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  1. Left to right: Row 1: Ama Iro, Kon Peki, Équinoxe 6, Souten, Tsuyu Kusa, Asa Gao, Myosotis, Ajisai. Row 2: Chiku Rin, Vert Empire, Verde Muschiato, Ina Ho, Lie de Thé, Yama Guri, Perle Noire, Perle Noire. Row 3: Mandarin, Fuyu Gaki, Orange Indien, Ancient Copper, Rouge Hematite, Poppy Red, Verdigris. I'd long been looking for a yellowish ink, and had Ambre de Birmanie in my sights, but eventually tried Inti. I'm liking it, but unfortunately cultural acclimatization means the first thing I thought when I got it was... Baby food. It took me a few attempts to get the tone right, it does look a lot like Lgsoltek's review.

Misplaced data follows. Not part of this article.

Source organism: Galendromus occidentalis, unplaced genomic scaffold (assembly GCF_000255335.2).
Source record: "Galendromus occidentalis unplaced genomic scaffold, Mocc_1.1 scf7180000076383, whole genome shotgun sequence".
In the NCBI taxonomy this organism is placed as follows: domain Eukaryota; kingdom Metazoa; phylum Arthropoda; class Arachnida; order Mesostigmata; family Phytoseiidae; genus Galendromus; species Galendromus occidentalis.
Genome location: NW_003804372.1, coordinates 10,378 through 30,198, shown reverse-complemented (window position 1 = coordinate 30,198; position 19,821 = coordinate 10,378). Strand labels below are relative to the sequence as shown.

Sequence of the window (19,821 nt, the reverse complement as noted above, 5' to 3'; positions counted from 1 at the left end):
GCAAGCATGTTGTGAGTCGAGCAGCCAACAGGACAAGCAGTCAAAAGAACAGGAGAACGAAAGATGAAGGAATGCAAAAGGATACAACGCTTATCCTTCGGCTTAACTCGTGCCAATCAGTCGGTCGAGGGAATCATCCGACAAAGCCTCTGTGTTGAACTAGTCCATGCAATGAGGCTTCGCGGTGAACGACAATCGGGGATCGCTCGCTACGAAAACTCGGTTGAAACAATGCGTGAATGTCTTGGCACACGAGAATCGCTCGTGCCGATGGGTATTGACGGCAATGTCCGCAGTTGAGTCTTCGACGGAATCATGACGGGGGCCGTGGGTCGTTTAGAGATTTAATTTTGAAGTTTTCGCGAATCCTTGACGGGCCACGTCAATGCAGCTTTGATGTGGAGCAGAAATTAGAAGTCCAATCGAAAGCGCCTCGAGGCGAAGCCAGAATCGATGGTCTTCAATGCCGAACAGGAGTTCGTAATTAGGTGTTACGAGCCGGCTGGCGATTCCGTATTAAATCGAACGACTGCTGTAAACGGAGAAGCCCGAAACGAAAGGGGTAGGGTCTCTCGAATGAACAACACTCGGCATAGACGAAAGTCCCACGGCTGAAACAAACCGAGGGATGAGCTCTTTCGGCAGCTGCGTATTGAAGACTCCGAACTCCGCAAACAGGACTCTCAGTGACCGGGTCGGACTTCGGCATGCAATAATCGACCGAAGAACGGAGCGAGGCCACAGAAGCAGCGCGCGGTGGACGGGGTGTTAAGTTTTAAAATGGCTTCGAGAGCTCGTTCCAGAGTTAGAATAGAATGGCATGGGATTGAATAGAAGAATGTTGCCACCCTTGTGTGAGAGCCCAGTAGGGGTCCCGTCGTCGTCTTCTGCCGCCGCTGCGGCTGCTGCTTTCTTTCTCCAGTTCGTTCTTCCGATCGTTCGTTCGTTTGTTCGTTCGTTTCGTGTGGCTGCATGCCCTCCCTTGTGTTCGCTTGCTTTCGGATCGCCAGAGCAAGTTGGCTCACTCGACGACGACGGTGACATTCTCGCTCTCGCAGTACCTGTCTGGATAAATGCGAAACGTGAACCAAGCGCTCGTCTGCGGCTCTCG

2. L'Artisan Pastellier Callifolio - Inti L’Artisan Pastellier is a small company in southern France that specialises in natural pigments, and offers customers authentic and reliable products in beautiful colours based on mineral or vegetable pigments. In a collaboration with Loic Rainouard from Styloplume.net, the chemist Didier Boinnard from L’Artisan Pastellier created the line of Callifolio fountain pen inks. These pastel-colored inks are traditionally crafted, and can be freely mixed and matched. Overall these inks are only moderately saturated, and have low water-resistance. The inks were specifically designed to work well with all types of paper, and all types of fountain pens. Being pastel-tinted, these inks have a watercolor-like appearance, and are not only fine inks for journaling, but are also really excellent inks for doodling & drawing. I only recently discovered them, and they are already the inks I gravitate towards for personal journaling. In this review I take a closer look at Inti, one of several ochre-coloured inks in the Callifolio series. Inti is named after an ancient Incan sun god, often represented as a golden disk with rays and a human face. An interesting name for a fountain pen ink – let’s see whether the ink is as cool as its name suggests. I’ve used the ink for more than a week in my daily journal (Paperblanks), with a TWSBI VAC Mini with an M-nib, which is a fairly wet writer. I immediately took a liking to the ink – the colour is superb, and fixes the main problem I had with Heure Dorée. That ink was just too light and too low-contrast for writing. Inti solves that : the ink is a more orangy ochre, with much better contrast on the paper. Definitely a splendid ink for journaling. And my personal impression is that Inti is rather well lubricated for a Callifolio ink, which is also a plus. Inti exhibits some very pleasant shading, especially in the broader nibs. I like that the shading is subdued, with not too much contrast between the lighter and darker parts. As with all Callifolio inks, Inti is a great choice for drawing, with a colour palette that ranges from light orange ochre to a much darker red-orange hue. On the smudge test – rubbing text with a moist Q-tip cotton swab – Inti behaved perfectly. There is hardly any smudging visible. Water resistance shows some curious behaviour. With the droplet test, where I leave water droplets on the ink for 15 minutes, the ink remained firmly attached to the paper. Running water however is not Inti’s friend – the colour washed away very quickly, leaving only faint light-brown traces of my writing. I’ve tested the ink on a wide variety of paper – from crappy Moleskine to high-end Tomoe River. For the Callifolio reviews, I’m using a new format to show you the ink’s appearance and behaviour on many different paper types. On every small band of paper I show you: An ink swab, made with a cotton Q-tip1-2-3 pass swab, to show increasing saturationAn ink scribble made with an M-nib fountain penThe name of the paper used, written with a B-nibA small text sample, written with an M-nibDrying times of the ink on the paper (with the M-nib)Inti behaved perfectly on all the paper types, with no apparent feathering even on the lower quality papers in my test set. Drying times are mostly around the 5 to 10 second mark. I love the way the ink looks on Paperblanks paper. The ink also works surprisingly well with low-quality paper like Moleskine and generic notepad paper. I also show the back-side of the different paper types, in the same order. With the low-end Moleskine there is a certain amount of show-through and bleed-through. The Graf von Faber-Castell paper also exhibits visible showthrough (this paper is a real Jekyll & Hyde – with some inks it behaves perfectly, with other inks it shows&bleeds like hell, and that for a 100 gsm paper – really strange). With the other papers, Inti behaved just fine. The ink copes really well with a wide variety of paper types. Conclusion Inti is a very pleasant orange-ochre ink with a fantastic colour. The ink is great for drawing, and works really well for personal writing. I enjoyed it a lot ! The ink is on the light side, but retains sufficient contrast with the paper. L’Artisan Pastellier produced a very fine ink with this one. An ink I will definitely include in my ink rotation. Technical test results on Rhodia N° 16 notepad paper, written with Lamy Safari, M-nib

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